When I heard that the Innovations in Social Marketing conference planning committee had chosen as this past year's theme, It's all About the Customer, I assumed that - well, since many of us are in the health sector - consumer-driven heath care would be a natural area of focus. How wrong I was as we instead heard about feel good magazines, synthetic cheese products and shoe stores.
But I am [slowly] learning not to be surprised. Since Health Affairs has published an interview with Regina Herzlinger, the originator of the concept that has been driving health care innovation and practice for the past 10 years (with its proponents and detractors), here are some of her thoughts.
When it comes to demand, what people call "consumer-directed benefit design" is a far cry from true consumer-driven markets, in which there's tremendous choice...To think that a high deductible and a PPO [preferred provider organization] define the consumer-driven market in an industry that's two trillion dollars! The consumer-driven supply innovations, like retail clinics and middle-class concierge medicine, have run into the barriers created by powerful status quo institutions.
[Q]Your application of market principles and consumer focus to health care, although not universally accepted, has been distinctly original... [A] You can be an academic who goes along with the tide: You figure out where the tide is going, you do your little thing in it, and you do it very well. That kind of academic helps the world go around. But, to me, academics should be intellectual path breakers... In the past five years I have written more than forty field-based cases about entrepreneurs in all parts of health care--from insurance to personalized medicine. These cases showed me how difficult entrepreneurship is in health care.
In insurance design, to focus on deductible as the only innovation is falling short. Some people like high-deductible, some people like savings accounts, some people want HMOs [health maintenance organizations]. But other innovations are possible. For example, why not reward those who go to the gym every day, don't smoke, and control their stress? Why don't those people get rewarded? Why aren't there insurance policies that say, if you stay healthy, I'm going to give you financial rewards? The market is clearly starved for insurance innovation.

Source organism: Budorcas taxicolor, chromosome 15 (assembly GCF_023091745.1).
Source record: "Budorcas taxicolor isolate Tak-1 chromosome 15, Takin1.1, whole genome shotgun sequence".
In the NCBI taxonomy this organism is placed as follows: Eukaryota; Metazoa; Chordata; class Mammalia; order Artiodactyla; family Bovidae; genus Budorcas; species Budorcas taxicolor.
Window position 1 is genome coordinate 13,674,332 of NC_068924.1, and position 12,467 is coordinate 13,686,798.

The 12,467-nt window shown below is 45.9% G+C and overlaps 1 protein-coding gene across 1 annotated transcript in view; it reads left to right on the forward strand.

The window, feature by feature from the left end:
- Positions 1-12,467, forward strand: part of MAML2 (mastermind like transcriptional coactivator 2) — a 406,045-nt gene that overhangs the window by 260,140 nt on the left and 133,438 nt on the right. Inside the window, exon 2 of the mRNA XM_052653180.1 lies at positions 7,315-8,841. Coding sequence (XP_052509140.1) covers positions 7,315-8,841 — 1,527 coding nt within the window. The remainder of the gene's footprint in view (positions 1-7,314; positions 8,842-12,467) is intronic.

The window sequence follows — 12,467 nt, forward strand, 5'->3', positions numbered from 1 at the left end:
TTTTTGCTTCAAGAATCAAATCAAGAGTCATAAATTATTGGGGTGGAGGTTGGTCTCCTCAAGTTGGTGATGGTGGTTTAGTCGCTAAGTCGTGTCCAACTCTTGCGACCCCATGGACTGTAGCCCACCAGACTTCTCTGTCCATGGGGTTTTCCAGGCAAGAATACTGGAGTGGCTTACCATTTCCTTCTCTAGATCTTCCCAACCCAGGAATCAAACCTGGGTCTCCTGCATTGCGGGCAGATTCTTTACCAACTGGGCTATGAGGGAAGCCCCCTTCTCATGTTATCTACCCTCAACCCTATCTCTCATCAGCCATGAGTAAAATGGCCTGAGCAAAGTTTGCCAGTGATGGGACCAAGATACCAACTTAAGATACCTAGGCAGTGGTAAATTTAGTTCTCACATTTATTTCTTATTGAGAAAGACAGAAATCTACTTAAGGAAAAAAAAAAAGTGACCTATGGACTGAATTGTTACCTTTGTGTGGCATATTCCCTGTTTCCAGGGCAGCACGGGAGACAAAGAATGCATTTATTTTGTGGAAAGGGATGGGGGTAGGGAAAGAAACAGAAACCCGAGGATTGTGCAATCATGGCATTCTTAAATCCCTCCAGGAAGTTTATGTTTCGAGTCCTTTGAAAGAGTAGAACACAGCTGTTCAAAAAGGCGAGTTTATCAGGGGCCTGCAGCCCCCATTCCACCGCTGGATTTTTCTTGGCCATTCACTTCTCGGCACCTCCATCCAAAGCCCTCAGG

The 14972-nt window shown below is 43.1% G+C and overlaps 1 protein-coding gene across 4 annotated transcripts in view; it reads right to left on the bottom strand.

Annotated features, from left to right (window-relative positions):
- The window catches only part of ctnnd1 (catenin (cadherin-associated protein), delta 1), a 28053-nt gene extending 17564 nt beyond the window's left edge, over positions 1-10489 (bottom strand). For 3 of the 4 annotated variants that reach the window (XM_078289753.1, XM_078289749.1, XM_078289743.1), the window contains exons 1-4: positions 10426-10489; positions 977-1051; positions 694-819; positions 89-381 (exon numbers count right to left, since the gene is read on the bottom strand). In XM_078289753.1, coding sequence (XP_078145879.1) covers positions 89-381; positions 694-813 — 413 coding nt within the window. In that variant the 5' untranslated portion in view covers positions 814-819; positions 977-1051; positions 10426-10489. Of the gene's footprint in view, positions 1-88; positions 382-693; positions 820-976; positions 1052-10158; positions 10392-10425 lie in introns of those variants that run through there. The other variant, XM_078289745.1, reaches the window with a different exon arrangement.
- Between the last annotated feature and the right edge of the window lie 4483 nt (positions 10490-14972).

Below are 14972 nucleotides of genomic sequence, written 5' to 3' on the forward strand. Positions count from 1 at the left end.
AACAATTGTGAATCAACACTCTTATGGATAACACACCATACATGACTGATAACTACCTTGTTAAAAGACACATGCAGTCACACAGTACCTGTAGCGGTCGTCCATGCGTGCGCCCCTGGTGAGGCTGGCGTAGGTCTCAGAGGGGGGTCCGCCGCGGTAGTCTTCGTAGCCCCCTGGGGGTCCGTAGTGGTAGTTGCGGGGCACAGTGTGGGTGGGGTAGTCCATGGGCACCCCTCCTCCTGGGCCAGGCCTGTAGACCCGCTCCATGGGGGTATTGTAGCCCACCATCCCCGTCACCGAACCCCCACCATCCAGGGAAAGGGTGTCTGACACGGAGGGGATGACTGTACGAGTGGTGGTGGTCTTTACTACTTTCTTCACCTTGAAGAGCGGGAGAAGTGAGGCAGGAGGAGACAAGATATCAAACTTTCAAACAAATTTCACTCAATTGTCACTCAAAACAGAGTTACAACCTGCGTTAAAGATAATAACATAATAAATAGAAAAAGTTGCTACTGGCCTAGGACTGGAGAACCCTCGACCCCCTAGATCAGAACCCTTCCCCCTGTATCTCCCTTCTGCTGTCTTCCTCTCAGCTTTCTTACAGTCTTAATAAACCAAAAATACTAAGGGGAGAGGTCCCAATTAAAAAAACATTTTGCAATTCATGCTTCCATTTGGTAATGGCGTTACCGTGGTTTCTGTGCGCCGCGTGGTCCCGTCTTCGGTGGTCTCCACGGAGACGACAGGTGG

Health insurance is among the lowest-rated sectors in consumer satisfaction. When people get involved, they're going to be both happy and unhappy. Is that good news or bad news? To me, that's terrific news. They're doing what consumers ought to do, and that is to voice their feelings. When they do, things change.
If you want to make an industry market-driven, you have to change both demand and supply. That is, you have to change how people buy and what they buy. The system has to change from being organized by inputs--by hospitals, doctors, nursing homes, drugs, technology--to being organized by what consumers need. And what consumers need are focused factories: integrated, total lifestyle solutions for their cancer, for their AIDS, for their diabetes.
And when you get an innovation, you do value pricing. Value pricing means that it's good for the customer, but it's also good for you. You take some of the extra productivity that you have enabled, and you keep it... You can't do that in health care. The top-down, one-size-fits-all pricing profoundly slows innovation.
Consumer markets have good information because consumers pay for the information... But there are no comparable sources in health care. I know more about my Raisin Bran than about the guy who delivered my children or the hospital in which he practiced. That's because there's no consumer market yet in health care, and these information organizations exist only in consumer market.
That is why we need consumer-friendly information, so consumers can know how good their doctors and hospitals are. Armed with information about cars, consumers drove General Motors, essentially, to bankruptcy, without really understanding technical details.
Fundamentally, single payer controls costs by rationing care to the sick, while consumer-driven health care controls costs through innovations in the care of the sick.
Consumer-driven health care is very threatening to a group of people in the health policy community that fundamentally believe that they're smarter than everybody else...Their fundamental idea is that they must play a central role in advising and managing the system. So, the notion that a market-based environment can radically improve health care, not with their controlling the system through a self-referential intellectual cartel, but through market-based entrepreneurs and empowered consumers, is very threatening.
Now that might make for some interesting discussions - no? Imagine helping to make the health marketplace work for the rich AND poor.